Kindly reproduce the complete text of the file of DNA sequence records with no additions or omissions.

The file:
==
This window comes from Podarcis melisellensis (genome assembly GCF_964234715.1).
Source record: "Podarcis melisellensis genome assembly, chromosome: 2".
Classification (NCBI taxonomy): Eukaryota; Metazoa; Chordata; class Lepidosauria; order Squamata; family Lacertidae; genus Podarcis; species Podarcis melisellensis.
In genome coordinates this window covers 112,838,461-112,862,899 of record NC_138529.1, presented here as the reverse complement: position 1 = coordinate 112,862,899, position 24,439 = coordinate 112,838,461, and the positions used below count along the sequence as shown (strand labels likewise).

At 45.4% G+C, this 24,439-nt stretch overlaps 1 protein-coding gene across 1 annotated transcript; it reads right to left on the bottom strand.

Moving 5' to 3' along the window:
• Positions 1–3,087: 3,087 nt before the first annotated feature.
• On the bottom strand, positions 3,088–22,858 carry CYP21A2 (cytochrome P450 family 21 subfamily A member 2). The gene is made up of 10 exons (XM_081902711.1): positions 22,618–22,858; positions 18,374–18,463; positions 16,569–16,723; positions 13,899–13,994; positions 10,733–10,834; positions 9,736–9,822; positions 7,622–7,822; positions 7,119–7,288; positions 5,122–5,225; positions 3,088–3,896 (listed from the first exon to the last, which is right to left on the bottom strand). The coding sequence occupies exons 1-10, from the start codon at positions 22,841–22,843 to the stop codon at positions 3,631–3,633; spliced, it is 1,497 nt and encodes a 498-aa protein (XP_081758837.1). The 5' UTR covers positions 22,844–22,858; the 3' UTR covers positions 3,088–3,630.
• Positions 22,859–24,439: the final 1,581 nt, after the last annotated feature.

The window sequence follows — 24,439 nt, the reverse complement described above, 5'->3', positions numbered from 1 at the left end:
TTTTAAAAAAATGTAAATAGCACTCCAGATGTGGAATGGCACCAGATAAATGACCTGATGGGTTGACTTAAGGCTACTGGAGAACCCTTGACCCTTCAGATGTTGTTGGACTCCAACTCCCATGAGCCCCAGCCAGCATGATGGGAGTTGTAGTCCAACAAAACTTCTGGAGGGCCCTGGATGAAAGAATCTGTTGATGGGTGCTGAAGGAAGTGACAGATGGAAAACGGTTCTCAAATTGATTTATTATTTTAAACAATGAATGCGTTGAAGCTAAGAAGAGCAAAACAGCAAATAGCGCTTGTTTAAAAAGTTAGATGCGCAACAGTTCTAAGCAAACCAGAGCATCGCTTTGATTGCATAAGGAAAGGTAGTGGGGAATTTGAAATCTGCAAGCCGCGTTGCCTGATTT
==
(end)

This window comes from Podarcis melisellensis (genome assembly GCF_964234715.1).
Source record: "Podarcis melisellensis genome assembly, chromosome: 2".
Classification (NCBI taxonomy): Eukaryota; Metazoa; Chordata; class Lepidosauria; order Squamata; family Lacertidae; genus Podarcis; species Podarcis melisellensis.
In genome coordinates this window covers 112,838,461-112,862,899 of record NC_138529.1, presented here as the reverse complement: position 1 = coordinate 112,862,899, position 24,439 = coordinate 112,838,461, and the positions used below count along the sequence as shown (strand labels likewise).

At 45.4% G+C, this 24,439-nt stretch overlaps 1 protein-coding gene across 1 annotated transcript; it reads right to left on the bottom strand.

Moving 5' to 3' along the window:
• Positions 1–3,087: 3,087 nt before the first annotated feature.
• On the bottom strand, positions 3,088–22,858 carry CYP21A2 (cytochrome P450 family 21 subfamily A member 2). The gene is made up of 10 exons (XM_081902711.1): positions 22,618–22,858; positions 18,374–18,463; positions 16,569–16,723; positions 13,899–13,994; positions 10,733–10,834; positions 9,736–9,822; positions 7,622–7,822; positions 7,119–7,288; positions 5,122–5,225; positions 3,088–3,896 (listed from the first exon to the last, which is right to left on the bottom strand). The coding sequence occupies exons 1-10, from the start codon at positions 22,841–22,843 to the stop codon at positions 3,631–3,633; spliced, it is 1,497 nt and encodes a 498-aa protein (XP_081758837.1). The 5' UTR covers positions 22,844–22,858; the 3' UTR covers positions 3,088–3,630.
• Positions 22,859–24,439: the final 1,581 nt, after the last annotated feature.

The window sequence follows — 24,439 nt, the reverse complement described above, 5'->3', positions numbered from 1 at the left end:
TTTTAAAAAAATGTAAATAGCACTCCAGATGTGGAATGGCACCAGATAAATGACCTGATGGGTTGACTTAAGGCTACTGGAGAACCCTTGACCCTTCAGATGTTGTTGGACTCCAACTCCCATGAGCCCCAGCCAGCATGATGGGAGTTGTAGTCCAACAAAACTTCTGGAGGGCCCTGGATGAAAGAATCTGTTGATGGGTGCTGAAGGAAGTGACAGATGGAAAACGGTTCTCAAATTGATTTATTATTTTAAACAATGAATGCGTTGAAGCTAAGAAGAGCAAAACAGCAAATAGCGCTTGTTTAAAAAGTTAGATGCGCAACAGTTCTAAGCAAACCAGAGCATCGCTTTGATTGCATAAGGAAAGGTAGTGGGGAATTTGAAATCTGCAAGCCGCGTTGCCTGATTT